Johnny Rockets is a hamburger chain that also has restaurants aboard the Oasis class and Freedom class ships. There’s an extra fee for lunch or dinner here, but aboard the Oasis of the Seas, breakfast is complimentary. We recommend Johnny Rockets if you’re looking for a burger that takes you back to mid-twentieth century America. They’re pretty close to the real deal as we remember them. Try the Peanut Butter Milkshake. If it’s not on the menu, ask for it anyway.
At the very back of the ship is the Aquatheatre. This is a pool that is close to thirty feet deep. You can take SCUBA lessons in this pool, and yes, there’s a five-star PADI dive center aboard the ship for this purpose. But the real reason for the Aquatheatre is for the show.
The Aquatheater presents one of those kinds of shows that you should plan to see early in your cruise, because you’re probably going to want to see it again. It’s hard to categorize, but the show you’ll see here involves water, high-divers, acrobats, and arial performances. Think of a circus-like stage show with a large swimming pool that is sometimes a pool and sometimes a stage, and even both. The stage raises above the water to provide dry land for performers, then lowers into the water for swimmers and divers.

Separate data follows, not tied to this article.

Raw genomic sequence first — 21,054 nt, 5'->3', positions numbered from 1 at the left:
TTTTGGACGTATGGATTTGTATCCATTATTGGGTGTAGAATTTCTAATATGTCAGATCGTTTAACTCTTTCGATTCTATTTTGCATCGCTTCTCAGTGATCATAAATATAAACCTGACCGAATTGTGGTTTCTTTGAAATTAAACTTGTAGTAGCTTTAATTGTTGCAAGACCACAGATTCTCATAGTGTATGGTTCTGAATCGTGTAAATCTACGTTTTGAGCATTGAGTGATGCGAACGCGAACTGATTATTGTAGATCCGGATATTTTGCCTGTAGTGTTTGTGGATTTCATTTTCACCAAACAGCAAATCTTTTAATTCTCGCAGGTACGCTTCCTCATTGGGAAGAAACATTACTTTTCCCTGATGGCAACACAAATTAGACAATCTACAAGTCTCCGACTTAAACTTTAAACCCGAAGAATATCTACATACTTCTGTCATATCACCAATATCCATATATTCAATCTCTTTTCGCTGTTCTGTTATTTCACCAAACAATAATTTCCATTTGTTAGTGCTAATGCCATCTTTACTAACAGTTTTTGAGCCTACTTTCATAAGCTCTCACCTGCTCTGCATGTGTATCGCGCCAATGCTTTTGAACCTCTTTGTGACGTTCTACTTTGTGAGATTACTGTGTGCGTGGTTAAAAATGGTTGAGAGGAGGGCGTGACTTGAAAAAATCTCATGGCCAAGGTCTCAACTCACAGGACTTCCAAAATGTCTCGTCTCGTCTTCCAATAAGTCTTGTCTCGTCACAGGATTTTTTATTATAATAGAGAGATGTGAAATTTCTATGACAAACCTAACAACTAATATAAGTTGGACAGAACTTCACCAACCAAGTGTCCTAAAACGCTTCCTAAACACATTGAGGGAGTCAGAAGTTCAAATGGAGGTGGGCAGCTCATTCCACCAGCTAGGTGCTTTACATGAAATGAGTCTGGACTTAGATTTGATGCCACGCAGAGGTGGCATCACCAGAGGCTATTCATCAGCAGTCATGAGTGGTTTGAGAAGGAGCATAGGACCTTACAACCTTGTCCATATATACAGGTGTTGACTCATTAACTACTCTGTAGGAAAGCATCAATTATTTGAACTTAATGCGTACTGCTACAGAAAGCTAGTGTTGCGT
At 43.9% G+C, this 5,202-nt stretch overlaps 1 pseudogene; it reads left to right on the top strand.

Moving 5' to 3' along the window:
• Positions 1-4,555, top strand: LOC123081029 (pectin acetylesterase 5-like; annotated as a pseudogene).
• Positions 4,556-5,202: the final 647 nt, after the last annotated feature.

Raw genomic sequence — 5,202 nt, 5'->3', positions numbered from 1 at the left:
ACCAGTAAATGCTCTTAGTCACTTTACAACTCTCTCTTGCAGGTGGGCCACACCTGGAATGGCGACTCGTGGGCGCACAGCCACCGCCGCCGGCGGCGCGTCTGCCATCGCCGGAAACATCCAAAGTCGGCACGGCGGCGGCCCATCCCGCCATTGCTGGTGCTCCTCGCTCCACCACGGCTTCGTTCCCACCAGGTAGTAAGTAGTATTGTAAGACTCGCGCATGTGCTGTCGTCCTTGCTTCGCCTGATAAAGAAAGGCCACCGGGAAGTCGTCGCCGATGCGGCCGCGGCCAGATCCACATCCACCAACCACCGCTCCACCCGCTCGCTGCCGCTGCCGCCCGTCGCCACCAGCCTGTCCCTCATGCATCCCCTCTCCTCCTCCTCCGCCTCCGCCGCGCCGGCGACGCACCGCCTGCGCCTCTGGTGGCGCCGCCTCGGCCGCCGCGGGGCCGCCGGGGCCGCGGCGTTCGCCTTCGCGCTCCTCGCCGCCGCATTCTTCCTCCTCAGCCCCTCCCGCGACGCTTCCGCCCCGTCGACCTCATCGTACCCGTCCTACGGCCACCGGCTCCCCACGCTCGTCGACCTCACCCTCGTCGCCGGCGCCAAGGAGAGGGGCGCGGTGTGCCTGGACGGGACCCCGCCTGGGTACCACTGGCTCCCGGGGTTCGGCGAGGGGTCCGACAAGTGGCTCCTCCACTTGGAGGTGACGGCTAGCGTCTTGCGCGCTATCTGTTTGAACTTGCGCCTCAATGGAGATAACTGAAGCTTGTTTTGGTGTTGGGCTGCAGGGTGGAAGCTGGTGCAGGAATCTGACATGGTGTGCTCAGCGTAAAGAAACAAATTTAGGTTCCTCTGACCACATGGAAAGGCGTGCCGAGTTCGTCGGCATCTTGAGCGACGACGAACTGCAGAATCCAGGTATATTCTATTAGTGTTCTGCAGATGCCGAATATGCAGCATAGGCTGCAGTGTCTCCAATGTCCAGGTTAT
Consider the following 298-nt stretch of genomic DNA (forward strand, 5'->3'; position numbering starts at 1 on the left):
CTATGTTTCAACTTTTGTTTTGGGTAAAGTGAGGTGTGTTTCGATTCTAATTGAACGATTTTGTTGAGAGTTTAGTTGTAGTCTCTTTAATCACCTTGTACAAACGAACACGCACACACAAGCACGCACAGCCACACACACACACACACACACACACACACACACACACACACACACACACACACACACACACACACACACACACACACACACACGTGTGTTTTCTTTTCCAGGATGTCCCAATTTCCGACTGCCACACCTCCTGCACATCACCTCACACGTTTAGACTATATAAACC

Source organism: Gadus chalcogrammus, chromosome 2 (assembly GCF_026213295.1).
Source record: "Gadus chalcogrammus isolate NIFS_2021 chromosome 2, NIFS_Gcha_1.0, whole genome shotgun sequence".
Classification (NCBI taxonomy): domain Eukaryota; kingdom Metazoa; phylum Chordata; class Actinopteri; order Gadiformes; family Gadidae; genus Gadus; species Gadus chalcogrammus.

There are also two rock climbing walls aboard the Oasis of the Seas, and they’re located at the Boardwalk.
Up on deck 8 is Central Park. This area is also open to the outside, but is located in the central part of the ship. In other words, it’s open to the sky with stateroom balconies along each side, but the front and back are closed. The unique thing about Central Park is that it’s what you might expect by the name. it’s a park, complete with lush greenery and trees with walkways. And yes, the plants are real. Along the walkways, you can encounter a number of shops and restaurants, including the Royal Caribbean signature steakhouse, Chops Grille. There is also a restaurant called 150 Central Park that is elevated even above Chops Grille. For a complimentary lunch or dinner, there’s the Park Café, which is very popular.
There are three and a half bars in Central Park. We say three and a half because the rising Tide Bar is on a hydraulic platform. Part of the time it’s in Central Park on Deck 8, and part of the time it’s on the Royal Promenade on Deck 5. When it’s in the Central Park location, there are fountains below it in the Royal Promenade.
Deck 15 and 16
Decks 15 and 16 are where you might expect all the regular outdoor activities to be on a cruise ship. The pools, golf course, zip line, and the two Flowriders for our surfer friends are located up top. There are four pools and six whirlpools aboard this ship.